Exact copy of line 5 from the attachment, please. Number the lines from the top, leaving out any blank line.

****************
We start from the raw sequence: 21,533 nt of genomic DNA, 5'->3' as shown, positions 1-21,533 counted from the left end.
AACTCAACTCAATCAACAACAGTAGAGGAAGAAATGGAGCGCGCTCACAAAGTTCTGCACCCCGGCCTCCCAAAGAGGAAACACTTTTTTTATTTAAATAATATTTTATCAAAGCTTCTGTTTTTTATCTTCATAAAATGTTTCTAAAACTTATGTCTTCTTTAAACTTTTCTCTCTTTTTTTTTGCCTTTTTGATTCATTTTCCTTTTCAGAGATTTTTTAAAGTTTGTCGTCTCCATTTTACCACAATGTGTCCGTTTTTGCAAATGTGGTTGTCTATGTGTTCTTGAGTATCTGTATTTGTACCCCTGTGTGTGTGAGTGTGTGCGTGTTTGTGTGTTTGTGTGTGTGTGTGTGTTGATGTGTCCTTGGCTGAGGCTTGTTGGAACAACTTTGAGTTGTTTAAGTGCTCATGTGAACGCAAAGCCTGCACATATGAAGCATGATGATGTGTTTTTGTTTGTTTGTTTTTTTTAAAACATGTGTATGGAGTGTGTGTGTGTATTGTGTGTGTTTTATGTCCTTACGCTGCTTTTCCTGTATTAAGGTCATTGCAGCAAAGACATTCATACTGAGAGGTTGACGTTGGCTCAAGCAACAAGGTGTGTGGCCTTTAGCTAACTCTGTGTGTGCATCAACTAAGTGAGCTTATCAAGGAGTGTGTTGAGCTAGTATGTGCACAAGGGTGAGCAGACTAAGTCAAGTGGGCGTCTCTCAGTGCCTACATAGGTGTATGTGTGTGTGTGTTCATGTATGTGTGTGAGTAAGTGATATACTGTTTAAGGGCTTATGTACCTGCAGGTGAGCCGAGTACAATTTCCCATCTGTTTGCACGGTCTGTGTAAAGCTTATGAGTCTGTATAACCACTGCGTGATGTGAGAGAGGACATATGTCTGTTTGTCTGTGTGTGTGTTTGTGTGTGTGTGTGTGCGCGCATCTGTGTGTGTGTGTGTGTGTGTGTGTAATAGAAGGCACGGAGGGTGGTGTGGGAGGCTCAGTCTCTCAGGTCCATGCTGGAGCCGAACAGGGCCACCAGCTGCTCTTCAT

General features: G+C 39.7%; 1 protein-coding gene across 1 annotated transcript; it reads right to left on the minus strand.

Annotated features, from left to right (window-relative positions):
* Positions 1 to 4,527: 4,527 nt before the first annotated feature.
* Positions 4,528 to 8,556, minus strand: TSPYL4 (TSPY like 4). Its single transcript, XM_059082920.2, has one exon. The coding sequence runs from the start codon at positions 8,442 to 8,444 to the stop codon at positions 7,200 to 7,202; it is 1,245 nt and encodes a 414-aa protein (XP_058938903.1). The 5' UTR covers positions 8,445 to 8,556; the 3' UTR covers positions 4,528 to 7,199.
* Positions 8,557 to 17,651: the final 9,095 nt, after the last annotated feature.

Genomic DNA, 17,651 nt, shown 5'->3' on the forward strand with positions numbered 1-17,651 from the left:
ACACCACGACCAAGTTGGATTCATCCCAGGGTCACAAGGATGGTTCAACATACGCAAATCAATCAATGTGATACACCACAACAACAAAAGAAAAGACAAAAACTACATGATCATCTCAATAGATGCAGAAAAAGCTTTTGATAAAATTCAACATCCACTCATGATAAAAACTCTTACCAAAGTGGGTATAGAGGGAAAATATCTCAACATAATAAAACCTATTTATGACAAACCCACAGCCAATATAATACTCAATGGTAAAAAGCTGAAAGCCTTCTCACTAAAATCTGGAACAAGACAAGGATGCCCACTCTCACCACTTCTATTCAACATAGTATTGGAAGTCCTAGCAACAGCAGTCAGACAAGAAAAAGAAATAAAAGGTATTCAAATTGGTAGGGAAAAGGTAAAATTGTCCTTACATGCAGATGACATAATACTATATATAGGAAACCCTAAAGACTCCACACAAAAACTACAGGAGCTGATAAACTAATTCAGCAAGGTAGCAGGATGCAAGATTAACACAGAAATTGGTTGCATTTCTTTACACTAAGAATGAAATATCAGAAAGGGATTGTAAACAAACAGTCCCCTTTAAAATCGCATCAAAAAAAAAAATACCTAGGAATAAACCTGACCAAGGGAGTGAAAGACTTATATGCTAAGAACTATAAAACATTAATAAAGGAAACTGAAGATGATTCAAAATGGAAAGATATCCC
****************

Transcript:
* Positions 1 to 4,527: 4,527 nt before the first annotated feature.